I don't know what she would have made of my photographic project. She worked as a dancer in the theatre and, at one time, she appeared naked on the stage in the days when naked performers weren't allowed to move. But she could also be strangely prudish about nudity and, although only a relatively small percentage of my photographs are nude, I reckon that she would not have been too enthusiastic. However, she was proud of the fact that I qualified as a solicitor and I remember that, when I qualified, she had some business cards printed for me which I found very touching.
So, Sleep and Mothers. What has that got to do with Yasmina's beautiful photograph? Well, the picture was taken by Yasmina as I lay in a birthing pool she had obtained and filled with water in the living room of her family home. My eyes were closed and I felt so comfortable there, especially after the initial shots where Yasmina wanted me to lie on my back with my head just submerged. I just couldn't do it without swallowing water resulting in a coughing, splurting fit. In this pose I was much more relaxed and, in fact, it is the position I take up as I go to sleep at night. And Mothers? Well, Yasmina's mother was assisting her that day on the shoot. She had collected me from St. Albans station while Yasmina set everything up at home. This was a first - a shoot where the photographer's mother acted as assistant - but what I learned on the way to their house was that her mother was very supportive of the career which Yasmina had decided to follow and that she and her husband were both very proud of what she had achieved. There was another connection in that her mother worked at Great Ormond Street Hospital which is just round the corner from the National Hospital for Neurology and Neurosurgery where I had my Deep Brain Stimulation operation. It felt comforting having a medically trained person there whilst I was swallowing the contents of the birthing pool.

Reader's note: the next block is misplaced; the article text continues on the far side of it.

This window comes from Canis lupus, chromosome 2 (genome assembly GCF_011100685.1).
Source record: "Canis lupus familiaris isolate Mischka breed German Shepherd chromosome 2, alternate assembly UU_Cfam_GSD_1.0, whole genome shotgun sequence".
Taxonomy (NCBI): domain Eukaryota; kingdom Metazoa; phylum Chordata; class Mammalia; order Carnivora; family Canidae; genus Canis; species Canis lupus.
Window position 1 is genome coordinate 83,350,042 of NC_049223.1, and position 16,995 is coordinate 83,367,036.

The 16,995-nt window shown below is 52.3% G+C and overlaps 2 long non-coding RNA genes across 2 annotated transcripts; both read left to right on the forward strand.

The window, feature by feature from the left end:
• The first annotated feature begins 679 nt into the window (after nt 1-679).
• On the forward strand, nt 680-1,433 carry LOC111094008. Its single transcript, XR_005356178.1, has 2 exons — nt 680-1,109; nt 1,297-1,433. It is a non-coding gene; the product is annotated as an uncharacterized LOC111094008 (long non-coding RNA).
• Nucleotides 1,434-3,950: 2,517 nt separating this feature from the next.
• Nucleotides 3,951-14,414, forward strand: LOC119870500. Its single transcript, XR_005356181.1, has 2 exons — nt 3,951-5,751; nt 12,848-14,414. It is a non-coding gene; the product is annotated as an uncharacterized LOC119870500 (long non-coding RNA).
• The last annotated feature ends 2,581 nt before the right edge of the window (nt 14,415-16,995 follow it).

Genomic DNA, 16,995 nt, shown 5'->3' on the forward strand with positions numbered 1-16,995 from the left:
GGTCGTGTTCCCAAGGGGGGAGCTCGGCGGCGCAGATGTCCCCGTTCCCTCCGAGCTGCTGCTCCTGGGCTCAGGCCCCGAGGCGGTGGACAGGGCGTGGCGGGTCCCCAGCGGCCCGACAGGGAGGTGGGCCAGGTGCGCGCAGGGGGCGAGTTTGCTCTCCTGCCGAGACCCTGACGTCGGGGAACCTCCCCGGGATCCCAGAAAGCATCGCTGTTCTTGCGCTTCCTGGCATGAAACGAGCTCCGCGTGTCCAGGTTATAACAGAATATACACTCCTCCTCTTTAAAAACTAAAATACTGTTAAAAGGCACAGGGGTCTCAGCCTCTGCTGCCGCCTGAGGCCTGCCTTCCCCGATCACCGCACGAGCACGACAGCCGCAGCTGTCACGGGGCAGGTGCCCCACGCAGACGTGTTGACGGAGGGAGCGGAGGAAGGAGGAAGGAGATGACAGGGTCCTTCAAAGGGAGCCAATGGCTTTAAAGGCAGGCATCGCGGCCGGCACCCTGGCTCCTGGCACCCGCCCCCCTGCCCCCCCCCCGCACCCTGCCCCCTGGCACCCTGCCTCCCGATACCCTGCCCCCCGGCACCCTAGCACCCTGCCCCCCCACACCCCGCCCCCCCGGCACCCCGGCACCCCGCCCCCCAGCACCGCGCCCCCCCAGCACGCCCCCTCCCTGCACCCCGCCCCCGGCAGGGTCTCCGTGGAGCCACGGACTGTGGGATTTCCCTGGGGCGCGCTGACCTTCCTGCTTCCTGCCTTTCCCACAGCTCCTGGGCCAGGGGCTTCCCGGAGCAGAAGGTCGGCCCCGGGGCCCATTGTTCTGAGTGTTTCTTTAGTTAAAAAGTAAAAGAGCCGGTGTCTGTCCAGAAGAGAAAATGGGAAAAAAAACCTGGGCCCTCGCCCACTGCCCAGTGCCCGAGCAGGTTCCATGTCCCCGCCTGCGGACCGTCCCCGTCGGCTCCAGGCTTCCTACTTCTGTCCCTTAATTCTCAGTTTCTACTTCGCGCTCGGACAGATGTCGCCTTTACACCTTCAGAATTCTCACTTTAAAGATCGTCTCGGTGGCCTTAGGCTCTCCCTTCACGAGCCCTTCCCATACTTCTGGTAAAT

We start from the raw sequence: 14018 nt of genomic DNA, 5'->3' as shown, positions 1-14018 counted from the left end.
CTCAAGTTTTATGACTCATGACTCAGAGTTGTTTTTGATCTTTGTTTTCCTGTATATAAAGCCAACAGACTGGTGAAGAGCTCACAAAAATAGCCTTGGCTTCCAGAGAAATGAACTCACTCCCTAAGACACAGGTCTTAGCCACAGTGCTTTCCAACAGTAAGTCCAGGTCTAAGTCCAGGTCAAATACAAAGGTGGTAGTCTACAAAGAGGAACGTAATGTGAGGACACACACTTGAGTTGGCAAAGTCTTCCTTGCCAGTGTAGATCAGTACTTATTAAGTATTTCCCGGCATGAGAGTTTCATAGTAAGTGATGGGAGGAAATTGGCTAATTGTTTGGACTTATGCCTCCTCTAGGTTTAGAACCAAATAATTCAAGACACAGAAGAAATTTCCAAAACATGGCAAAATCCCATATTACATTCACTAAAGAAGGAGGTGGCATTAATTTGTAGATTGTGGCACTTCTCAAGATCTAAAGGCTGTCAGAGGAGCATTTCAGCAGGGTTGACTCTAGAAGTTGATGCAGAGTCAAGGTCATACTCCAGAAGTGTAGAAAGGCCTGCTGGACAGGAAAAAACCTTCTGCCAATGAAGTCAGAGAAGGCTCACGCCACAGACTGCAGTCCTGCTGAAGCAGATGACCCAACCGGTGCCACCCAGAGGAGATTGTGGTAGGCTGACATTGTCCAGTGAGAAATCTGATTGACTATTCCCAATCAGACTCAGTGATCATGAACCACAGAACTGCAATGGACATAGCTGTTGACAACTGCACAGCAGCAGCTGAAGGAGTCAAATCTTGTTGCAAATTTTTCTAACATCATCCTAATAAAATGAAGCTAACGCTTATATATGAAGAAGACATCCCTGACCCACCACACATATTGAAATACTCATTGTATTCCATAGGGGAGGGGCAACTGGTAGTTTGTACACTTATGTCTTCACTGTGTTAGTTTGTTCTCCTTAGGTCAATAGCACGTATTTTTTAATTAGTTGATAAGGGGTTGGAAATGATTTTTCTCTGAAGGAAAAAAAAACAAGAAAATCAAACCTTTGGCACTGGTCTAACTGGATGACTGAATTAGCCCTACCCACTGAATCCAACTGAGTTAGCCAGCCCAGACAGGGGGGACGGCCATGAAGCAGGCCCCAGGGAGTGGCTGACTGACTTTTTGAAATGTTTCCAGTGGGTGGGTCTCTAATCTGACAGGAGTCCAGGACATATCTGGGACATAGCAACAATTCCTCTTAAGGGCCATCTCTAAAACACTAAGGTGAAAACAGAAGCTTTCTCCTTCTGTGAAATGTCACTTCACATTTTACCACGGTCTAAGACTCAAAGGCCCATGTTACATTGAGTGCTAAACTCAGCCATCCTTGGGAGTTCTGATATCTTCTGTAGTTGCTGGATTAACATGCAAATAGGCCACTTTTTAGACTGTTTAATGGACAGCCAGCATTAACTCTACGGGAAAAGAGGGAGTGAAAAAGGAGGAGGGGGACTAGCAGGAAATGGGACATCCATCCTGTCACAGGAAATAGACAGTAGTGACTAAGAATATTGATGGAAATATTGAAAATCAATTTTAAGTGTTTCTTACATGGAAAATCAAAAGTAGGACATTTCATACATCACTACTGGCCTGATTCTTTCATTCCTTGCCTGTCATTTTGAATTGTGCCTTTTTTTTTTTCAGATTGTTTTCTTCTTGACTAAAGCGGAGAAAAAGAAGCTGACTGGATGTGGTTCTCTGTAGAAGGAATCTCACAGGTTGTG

I first saw Yasmina's work on the Free Range site in the summer of 2015 - she was a recent graduate from Falmouth University. I had not been able to make it to the degree shows themselves and so I looked through the site and came across the most amazing photographs by Yasmina. They were absolutely stunning but even more stunning were the original prints which Yasmina showed me at her house.
I suppose that I must have spent about an hour and a bit at Yasmina's place before I dried myself off and took my leave of her. Her mother drove me back to the centre of StAlbans and very kindly dropped me off at the Cathedral which I had always wanted to visit. It was magnificent and,as I wandered around, I reflected on the time I had spent with Yasmina. What a refreshingly committed young photographer she is. She has a lovely character and a clear and incisive mind as was confirmed by the images she sent through afterwards. They were all superb - it came to a choice between two and I plumped for this. The light, the pose, the gentleness of the cloth draped over me all combine to create a picture of sheer grace and delicacy. And what is more exciting is the thought that Yasmina will be producing photographs of this quality for years to come. Wonderful.